Abstract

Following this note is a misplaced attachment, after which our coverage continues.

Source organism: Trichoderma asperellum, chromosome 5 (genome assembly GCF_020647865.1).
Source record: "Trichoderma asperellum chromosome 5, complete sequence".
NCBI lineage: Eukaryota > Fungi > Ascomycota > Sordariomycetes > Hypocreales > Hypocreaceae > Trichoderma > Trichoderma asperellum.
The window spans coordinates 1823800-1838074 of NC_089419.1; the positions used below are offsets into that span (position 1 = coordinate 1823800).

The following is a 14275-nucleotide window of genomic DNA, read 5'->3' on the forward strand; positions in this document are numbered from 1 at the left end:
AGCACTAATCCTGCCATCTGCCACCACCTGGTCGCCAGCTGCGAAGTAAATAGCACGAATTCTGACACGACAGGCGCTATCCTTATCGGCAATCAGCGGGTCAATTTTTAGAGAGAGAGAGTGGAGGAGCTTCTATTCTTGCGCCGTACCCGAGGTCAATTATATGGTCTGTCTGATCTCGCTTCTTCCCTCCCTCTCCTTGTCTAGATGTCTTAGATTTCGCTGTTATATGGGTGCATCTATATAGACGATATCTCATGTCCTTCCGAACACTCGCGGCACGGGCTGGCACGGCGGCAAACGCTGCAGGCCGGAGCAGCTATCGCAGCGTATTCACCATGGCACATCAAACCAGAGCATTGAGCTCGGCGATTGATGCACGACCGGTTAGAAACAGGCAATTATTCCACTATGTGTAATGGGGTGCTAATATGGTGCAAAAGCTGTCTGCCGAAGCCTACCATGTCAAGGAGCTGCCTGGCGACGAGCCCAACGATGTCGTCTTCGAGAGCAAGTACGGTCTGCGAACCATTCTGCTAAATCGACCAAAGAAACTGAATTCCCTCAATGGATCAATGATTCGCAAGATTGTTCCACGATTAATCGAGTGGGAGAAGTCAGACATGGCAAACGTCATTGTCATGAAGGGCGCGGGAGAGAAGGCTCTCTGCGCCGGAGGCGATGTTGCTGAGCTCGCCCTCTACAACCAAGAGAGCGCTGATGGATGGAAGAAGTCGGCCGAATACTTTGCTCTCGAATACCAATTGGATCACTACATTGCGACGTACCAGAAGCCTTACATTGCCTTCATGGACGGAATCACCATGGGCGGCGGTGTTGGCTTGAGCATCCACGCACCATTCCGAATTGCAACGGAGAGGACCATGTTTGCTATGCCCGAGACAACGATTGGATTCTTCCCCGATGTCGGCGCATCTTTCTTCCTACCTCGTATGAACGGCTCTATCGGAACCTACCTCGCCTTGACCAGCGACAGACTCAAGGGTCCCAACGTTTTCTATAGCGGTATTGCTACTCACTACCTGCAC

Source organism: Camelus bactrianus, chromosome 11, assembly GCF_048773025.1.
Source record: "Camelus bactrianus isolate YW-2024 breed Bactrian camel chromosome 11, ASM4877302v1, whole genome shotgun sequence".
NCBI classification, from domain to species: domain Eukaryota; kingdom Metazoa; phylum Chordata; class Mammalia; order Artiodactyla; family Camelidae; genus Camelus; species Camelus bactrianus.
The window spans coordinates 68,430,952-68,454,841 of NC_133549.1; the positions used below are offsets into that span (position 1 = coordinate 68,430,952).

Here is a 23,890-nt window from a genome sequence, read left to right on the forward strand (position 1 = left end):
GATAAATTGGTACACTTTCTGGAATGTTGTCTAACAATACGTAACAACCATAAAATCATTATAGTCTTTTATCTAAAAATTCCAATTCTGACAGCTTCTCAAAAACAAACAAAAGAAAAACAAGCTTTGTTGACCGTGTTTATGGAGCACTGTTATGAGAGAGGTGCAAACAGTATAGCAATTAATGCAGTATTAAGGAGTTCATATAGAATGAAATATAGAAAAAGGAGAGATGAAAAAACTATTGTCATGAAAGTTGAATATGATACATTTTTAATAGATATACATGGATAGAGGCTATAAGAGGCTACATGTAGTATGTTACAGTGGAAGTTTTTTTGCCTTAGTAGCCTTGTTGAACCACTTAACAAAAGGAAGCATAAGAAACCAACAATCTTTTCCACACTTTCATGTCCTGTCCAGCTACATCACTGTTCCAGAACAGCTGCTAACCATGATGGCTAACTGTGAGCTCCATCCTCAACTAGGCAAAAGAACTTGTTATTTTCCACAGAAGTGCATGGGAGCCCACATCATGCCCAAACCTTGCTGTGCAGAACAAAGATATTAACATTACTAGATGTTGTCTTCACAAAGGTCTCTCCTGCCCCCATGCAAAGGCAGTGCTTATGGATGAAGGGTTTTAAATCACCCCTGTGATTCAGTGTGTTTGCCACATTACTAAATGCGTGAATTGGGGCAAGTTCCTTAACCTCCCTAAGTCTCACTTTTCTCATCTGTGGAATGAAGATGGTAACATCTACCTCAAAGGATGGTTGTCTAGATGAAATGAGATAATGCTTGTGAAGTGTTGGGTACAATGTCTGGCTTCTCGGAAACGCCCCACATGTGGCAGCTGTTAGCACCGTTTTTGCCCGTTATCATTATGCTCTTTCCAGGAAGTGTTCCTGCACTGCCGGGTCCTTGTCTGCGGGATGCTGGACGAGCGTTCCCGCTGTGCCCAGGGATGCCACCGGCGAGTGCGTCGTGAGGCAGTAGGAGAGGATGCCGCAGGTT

Zoning patterns in a plagioclase porphyroblast in a blastomylonite derived from Lewisian gneiss near Loch Eriboll, northwest Scotland, suggest that the crystal grew during deformation. Discontinuities in the concentrations of CaO, K2O, and FeO mark the boundaries of overgrowths and define a core-overgrowth structure. The simultaneous changes in concentration of CaO and K2O are used to construct a qualitative chemical potential diagram that reflects changes in aCa++/a2H+ and aK+/aH+ in the coexisting fluid during growth. Increases in these activity ratios are believed to have caused supersaturation of the grain boundary fluids with respect to plagioclase. The repeated periods of growth indicate repeated overstepping of equilibrium, which could have been caused by ion exchange on surfaces newly exposed during deformation. These data fit a model that relates cyclic variations of strain rate in fault zones with cyclic periods of crystal growth, which in turn could have a major influence on fault rock rheology.

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